In April, an interdisciplinary conference on "The Multiple Effects of Poverty on Children and Young People: Issues and Answers" was held at Massey University's Albany Campus. While many aspects of the issue were addressed by speakers and in workshops, there was general agreement that child poverty is a critically important and growing socio-economic problem, that failure to provide publicly funded support for our children is tantamount to not investing in our future, and that therefore a political failure to address child poverty will lead to social and economic chaos in Aotearoa / New Zealand. Although the finer points of the 'targeting vs. universal' debate (central to a number of addresses, including those of keynote speaker Arden Miller and Susan St. John) 1 were not always appreciated, there was agreement on the usefulness of exploring and developing a universalist 'social wage' concept as a vehicle for addressing family poverty.
POPULATION POLICY: "TRAGEDY OF THE COMMONS"
Implicit welfare contracts between generations have been ignored almost from the outset. No languages or theories of generational obligation evolved. ... The individual comes to learn that personal advantage lies with the person who is first to throw off a concern for the future health of the shared resource. Personal profits are to be made by imposing upon the common. ... Having children is now to give tens of thousands of private dollars to the collective pool, since children become an economic asset for the whole community but not for their parents. Those who spend effort and personal income in raising children have no better claim to their future production than the neighbour who made no such investment. The attraction must grow of avoiding this unnecessary personal contribution, to 'freeload' off the children of others and so maximise one's own lifetime income.
While the well-being of children is not a purely economic matter, there is an important underlying economic issue relating to investment in children that is missing from the debate on child poverty. The issue is that of the public "commons", and should be a part of any discussion about intergenerational economic support. While I cannot agree with many of his conclusions, to his credit, David Thomson, more than anyone else, has attempted to generate debate on the issue.
The issue of common land and common natural resources is central to environmental economics. The matter of children as a common resource is less adequately addressed by economists. This imbalance leads us to think of human fertility as a social problem; children come to be seen as a private good and a public burden. In fact, in modern economies, the opposite is true.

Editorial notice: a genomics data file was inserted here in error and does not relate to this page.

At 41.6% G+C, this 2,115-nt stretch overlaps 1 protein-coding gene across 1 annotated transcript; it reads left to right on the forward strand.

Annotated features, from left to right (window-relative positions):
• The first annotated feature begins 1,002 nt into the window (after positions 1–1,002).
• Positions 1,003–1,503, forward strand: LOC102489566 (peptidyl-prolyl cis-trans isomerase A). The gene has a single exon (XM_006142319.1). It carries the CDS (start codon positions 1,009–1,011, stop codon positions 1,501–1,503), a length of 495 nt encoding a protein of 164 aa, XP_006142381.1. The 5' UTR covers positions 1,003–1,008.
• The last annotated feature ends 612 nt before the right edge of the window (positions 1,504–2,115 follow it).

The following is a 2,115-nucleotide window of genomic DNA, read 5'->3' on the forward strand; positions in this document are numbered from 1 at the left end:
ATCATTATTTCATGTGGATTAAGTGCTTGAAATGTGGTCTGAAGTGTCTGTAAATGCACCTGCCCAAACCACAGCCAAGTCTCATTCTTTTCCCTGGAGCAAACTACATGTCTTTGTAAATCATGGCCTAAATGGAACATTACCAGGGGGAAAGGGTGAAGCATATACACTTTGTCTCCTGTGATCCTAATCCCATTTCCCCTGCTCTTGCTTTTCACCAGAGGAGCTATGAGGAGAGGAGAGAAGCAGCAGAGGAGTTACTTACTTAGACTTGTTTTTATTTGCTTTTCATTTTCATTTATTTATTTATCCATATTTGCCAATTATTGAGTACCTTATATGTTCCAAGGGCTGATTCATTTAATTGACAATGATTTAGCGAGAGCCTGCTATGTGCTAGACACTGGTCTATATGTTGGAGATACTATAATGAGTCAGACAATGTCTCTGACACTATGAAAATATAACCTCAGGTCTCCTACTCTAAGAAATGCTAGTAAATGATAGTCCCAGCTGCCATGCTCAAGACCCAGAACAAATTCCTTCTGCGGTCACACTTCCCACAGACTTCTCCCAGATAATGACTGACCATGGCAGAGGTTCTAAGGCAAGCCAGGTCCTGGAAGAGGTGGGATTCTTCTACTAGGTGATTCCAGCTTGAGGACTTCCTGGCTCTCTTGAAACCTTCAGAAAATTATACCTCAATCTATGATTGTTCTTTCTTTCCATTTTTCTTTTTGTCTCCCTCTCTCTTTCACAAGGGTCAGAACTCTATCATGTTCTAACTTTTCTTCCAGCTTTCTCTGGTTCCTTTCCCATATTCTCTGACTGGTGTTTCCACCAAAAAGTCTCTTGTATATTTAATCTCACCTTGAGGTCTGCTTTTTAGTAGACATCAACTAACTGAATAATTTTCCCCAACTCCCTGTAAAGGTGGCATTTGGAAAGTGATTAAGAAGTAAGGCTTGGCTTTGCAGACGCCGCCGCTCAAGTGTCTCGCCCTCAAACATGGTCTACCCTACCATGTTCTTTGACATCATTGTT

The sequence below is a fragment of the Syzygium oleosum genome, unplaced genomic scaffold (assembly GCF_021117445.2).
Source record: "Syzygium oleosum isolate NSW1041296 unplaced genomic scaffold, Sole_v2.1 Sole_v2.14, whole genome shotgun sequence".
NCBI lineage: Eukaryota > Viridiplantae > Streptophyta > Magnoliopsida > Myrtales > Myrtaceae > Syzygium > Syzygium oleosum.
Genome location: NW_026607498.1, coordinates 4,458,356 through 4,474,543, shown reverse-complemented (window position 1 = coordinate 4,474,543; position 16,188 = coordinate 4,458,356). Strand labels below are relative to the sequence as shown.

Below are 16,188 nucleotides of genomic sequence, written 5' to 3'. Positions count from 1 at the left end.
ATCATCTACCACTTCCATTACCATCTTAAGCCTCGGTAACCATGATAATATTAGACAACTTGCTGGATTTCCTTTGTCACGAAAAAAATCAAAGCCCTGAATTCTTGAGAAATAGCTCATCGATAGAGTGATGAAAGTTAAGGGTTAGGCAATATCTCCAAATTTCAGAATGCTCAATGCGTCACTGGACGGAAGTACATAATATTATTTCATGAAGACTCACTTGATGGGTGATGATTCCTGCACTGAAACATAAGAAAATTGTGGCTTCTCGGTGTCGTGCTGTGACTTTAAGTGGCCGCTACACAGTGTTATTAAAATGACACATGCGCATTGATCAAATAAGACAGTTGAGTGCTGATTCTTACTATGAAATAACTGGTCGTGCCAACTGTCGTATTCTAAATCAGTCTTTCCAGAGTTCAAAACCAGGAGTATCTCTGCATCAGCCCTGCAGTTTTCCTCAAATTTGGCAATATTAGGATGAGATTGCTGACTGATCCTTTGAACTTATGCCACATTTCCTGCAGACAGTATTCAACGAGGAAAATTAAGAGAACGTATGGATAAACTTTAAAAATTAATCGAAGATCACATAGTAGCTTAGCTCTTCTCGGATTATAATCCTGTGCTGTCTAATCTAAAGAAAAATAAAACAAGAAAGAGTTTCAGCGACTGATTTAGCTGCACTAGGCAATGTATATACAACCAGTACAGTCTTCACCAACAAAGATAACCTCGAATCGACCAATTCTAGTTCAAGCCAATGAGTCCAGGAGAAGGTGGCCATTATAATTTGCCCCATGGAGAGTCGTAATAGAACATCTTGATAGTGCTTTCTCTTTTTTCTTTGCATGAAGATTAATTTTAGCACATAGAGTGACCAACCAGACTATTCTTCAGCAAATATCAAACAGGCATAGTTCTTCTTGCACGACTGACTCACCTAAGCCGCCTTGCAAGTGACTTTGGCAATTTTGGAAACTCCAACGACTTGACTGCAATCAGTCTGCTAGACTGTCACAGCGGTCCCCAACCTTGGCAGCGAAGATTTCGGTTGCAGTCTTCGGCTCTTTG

In traditional western economies, private land was the finite resource of a family and common land was available to the whole community. 'Economically rational' family members would carefully husband their own land while exploiting the common land. By having more children than other families, a family would become a competitive user - an exploiter - of the common. Such abuse is called the "Tragedy of the Commons" by economists. Deforestation is a classic example.
In such traditional economies, the family is the central welfare institution. The elderly, the disabled and the unemployed depend on their own kin for support. Kin-based welfare systems have an inherent bias to overpopulation; we see the problem most clearly today in Asia. This bias becomes more pronounced once populations become landless. Parents on the margin depend on income from older children. Success in cottage industry depends on families having children do much of the work. Children are a critical private investment to such parents.
The British population grew in what was regarded as an unsustainable rate in the century to 1850. The classical economists were unsympathetic to the growing numbers of poor families. Not understanding why population growth was accelerating, they thought that helping the poor would encourage them to breed even more. They were dead wrong. The construction of a compassionate welfare state over the next 100 years removed the private economic incentive for having children, establishing a social contract between the employed workforce and the remainder of the population. A generation in retirement is sustained by a generation of working age; their children collectively, rather than their own children, and regardless of whether they have a public or a private pension. The workforce is a common resource, used by all, acting in concert with other resources to sustain us all.